FG cuts sav­ings bond rates to record low on strong re­tail ap­petite

Business Day (Nigeria) - - FRONT PAGE - OLUWASE­GUN OLAKOYENIK­AN

The Fed­eral Govern­ment of Nige­ria has cut the in­ter­est rates on its sav­ings bonds to the low­est levels on record to take ad­van­tage of strong in­vestor ap­petite amid neg­a­tive real re­turns on its short-term debt se­cu­ri­ties to bor­row cheaper.

The in­ter­est rates on the twoyear and three-year FGN sav­ings bonds were low­ered to 9.091 per­cent and 10.091 per­cent per an­num, re­spec­tively, ac­cord­ing to a no­tice for De­cem­ber auc­tion re­leased Mon­day by the Debt Man­age­ment Of­fice (DMO).

These rates are the low­est since March 2017 when the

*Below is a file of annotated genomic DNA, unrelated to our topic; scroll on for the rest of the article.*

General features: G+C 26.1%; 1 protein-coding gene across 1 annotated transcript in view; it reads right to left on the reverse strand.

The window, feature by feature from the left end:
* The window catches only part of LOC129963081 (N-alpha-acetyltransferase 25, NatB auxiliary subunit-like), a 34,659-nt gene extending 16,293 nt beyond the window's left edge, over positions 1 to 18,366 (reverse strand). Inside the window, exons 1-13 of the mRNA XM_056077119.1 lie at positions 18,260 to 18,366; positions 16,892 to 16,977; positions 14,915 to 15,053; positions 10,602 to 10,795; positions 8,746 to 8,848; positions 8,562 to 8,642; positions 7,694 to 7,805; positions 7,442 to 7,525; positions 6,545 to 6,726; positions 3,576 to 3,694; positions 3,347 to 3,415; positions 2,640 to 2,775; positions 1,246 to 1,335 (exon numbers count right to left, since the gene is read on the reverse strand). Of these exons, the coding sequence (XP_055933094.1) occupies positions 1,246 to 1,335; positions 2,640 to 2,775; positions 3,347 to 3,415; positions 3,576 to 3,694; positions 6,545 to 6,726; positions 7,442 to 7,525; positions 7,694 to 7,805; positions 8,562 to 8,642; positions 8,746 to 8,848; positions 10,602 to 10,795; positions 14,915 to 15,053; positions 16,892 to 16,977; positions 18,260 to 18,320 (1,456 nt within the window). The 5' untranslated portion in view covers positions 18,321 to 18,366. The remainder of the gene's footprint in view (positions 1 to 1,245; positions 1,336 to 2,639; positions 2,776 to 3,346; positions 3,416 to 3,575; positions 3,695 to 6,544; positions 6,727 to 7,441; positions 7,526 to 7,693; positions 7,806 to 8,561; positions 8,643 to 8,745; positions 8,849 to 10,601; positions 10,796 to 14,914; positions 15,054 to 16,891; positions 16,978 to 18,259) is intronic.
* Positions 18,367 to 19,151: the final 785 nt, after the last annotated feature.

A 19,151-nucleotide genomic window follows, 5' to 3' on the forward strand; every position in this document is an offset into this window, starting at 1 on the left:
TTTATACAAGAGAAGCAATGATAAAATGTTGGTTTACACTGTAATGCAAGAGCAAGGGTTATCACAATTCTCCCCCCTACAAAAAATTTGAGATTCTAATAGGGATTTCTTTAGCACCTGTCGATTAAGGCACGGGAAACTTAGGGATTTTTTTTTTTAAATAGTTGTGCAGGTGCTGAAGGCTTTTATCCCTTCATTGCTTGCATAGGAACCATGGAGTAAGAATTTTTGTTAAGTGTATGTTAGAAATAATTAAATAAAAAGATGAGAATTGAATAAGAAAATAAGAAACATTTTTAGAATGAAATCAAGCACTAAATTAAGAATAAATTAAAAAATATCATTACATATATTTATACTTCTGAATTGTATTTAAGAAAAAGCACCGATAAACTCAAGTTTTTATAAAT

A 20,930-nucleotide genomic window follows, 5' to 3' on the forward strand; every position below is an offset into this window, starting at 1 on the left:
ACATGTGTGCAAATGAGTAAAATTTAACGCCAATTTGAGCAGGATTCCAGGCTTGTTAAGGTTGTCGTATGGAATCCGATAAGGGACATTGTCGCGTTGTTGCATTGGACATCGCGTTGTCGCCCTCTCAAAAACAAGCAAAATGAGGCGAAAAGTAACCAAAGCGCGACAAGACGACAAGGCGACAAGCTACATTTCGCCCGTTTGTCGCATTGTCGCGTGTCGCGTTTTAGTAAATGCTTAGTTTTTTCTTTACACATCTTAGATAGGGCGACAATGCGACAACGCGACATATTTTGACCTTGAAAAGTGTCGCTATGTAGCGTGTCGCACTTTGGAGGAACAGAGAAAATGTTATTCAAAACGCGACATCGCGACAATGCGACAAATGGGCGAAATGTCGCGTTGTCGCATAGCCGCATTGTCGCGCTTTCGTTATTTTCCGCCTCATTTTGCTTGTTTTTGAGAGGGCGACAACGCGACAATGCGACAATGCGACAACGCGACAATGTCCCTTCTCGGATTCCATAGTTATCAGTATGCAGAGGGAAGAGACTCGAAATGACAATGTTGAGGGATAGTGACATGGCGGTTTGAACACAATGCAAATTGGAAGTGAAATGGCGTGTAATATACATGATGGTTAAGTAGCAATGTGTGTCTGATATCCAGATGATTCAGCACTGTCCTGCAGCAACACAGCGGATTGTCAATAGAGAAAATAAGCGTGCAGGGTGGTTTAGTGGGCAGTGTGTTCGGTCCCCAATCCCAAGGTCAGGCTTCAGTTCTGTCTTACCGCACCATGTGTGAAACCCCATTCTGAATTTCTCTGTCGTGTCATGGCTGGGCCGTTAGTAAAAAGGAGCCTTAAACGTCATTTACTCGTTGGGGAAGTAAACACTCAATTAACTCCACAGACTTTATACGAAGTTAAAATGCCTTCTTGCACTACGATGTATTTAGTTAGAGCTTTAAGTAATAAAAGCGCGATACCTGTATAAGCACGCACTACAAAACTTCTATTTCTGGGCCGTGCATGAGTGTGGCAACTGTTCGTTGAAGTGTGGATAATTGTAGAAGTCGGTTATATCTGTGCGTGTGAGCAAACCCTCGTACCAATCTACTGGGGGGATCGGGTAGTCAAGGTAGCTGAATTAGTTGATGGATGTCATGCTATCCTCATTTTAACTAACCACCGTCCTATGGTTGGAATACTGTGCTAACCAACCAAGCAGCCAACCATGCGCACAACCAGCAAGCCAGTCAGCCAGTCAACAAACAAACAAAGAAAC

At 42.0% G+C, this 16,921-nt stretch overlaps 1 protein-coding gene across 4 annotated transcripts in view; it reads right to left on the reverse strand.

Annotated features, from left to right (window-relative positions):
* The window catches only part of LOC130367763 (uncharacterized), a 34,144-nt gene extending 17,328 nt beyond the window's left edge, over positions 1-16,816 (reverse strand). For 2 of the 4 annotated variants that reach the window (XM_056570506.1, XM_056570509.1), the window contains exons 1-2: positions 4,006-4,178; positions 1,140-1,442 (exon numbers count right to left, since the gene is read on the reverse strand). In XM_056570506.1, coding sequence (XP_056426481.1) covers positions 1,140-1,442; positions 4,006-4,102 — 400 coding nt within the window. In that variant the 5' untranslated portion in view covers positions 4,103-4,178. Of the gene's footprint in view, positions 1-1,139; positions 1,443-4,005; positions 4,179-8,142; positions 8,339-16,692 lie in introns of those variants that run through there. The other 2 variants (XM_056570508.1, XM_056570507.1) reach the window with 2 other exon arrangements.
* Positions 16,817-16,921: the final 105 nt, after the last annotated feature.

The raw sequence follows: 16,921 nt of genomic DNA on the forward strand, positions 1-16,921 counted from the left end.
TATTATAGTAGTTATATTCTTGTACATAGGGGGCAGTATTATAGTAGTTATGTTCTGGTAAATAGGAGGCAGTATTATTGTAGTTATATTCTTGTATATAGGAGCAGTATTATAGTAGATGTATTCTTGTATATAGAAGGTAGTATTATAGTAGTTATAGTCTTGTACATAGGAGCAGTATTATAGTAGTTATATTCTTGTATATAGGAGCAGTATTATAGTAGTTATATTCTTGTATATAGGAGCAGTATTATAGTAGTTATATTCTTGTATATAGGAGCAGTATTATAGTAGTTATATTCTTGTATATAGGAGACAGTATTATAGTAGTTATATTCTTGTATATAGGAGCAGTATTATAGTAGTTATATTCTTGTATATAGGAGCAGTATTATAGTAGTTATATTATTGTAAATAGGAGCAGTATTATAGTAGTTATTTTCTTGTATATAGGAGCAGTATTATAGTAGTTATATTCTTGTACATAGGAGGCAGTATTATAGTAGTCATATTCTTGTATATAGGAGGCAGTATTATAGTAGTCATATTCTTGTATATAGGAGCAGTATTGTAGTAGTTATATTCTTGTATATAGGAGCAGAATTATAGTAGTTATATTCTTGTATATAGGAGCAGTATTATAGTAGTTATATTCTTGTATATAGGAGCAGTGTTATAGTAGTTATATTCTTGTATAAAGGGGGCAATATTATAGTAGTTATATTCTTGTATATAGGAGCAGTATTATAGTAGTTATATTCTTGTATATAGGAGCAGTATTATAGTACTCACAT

DMO, which is of­fer­ing the re­tail prod­uct on be­half of the FGN, con­ducted its maiden sav­ings bond auc­tion. “The al­ter­na­tive to sav­ings bond for re­tail in­vestors is trea­sury bills which are cur­rently at low-yield levels,” Omo­tola Abim­bola, a mi­cro and fixed­in­come an­a­lyst at La­gos-based Chapel Hill Den­ham said. He noted that “the DMO had to re-price the sav­ings bonds lower to re­duce the cost of bor­row­ing for the Fed­eral Govern­ment” fol­low­ing a “healthy re­tail par­tic­i­pa­tion”. The Fed­eral Govern­ment’s plans to cut its bor­row­ing cost and ramp up its rev­enue col­lec­tion have led the CBN to re­strict par­tic­i­pa­tion in its Open Mar­ket Op­er­a­tions (OMO) to for­eign in­vestors and lo­cal banks, a move that left in­di­vid­ual and non-bank lo­cal cor­po­rate in­vestors search­ing for al­ter­na­tive in­vestable op­tions to rein­vest pro­ceeds of OMO ma­tu­ri­ties. Con­se­quently, in­vestors ro­tated into trea­sury-bills mar­ket, forc­ing in­ter­est rates on T-bills at the last auc­tion to crash to 6.495 per­cent, 7.23 per­cent, and 8.37 per­cent on the 91-day, 182-day and 364day pa­pers, re­spec­tively, the low­est since Jan­uary 6, 2016. The av­er­age dis­count rate on the bills at the se­condary mar­ket also de­clined to 6.86 per­cent last week from 12.25 per­cent a month ear­lier. Similarly, rates on FGN sav­ings bonds trad­ing at the FMDQ have de­clined within the past month. For in­stance, the yield on 13-DEC-2019 ma­tu­rity fell to 5.99 per­cent on Novem­ber 29 from 12.39 per­cent at the close of busi­ness on Septem­ber 20, while the yield on 16-AUG-2022 ma­tu­rity de­clined to 11.58 per­cent from 14.23 per­cent within the same pe­riod. “What we do with those bonds is pric­ing,” Pa­tience Oniha, di­rec­tor-gen­eral of DMO, had said while ex­plain­ing the ra­tio­nale be­hind changes in auc­tion rates in an exclusive chat with Busi­ness­Day. “We look at what our bench­mark bonds are trad­ing at FMDQ, and we ap­ply that.” The state-funded debt agency said the sub­scrip­tion of the sav­ings bonds, which com­mence­don­mon­day,de­cem­ber 2, is ex­pected to end on Fri­day, De­cem­ber 6 with a set­tle­ment date of De­cem­ber 11, 2019. Fur­ther­more, the DMO noted that the two-year tenor will be due on De­cem­ber 11, 2021, while the three-year sav­ings bond will ma­ture on De­cem­ber 11, 2022. Also, in­ter­est pay­ment on the in­stru­ments will be made ev­ery quar­ter on March 11, June 11, Septem­ber 11, and De­cem­ber 11. The bonds are of­fered at N1,000 per unit sub­ject to a min­i­mum sub­scrip­tion of N5,000 and in mul­ti­ples of N1,000 there­after. But that’s limited to a max­i­mum sub­scrip­tion of N50 mil­lion. The DMO as­sured that the bonds are backed by the full faith and credit of the Fed­eral Govern­ment of Nige­ria and charged upon the gen­eral as­sets of the coun­try, im­ply­ing there is no risk of de­fault. How­ever, the debt agency said those in­vestors who do not wish to hold on to the se­cu­ri­ties till the ma­tu­rity date can trade their in­vest­ments at the se­condary mar­ket as the se­cu­ri­ties will be listed on the Nige­rian Stock Ex­change. The DMO noted that the bond qual­i­fies as se­cu­ri­ties in which trus­tees can in­vest un­der the trustee in­vest­ment act; govern­ment se­cu­ri­ties within the mean­ing of Com­pany In­come Tax Act and Per­sonal In­come Tax Act for tax ex­emp­tion for pen­sion funds, amongst other in­vestors; and as a liq­uid as­set for liq­uid­ity ra­tio cal­cu­la­tion for banks.

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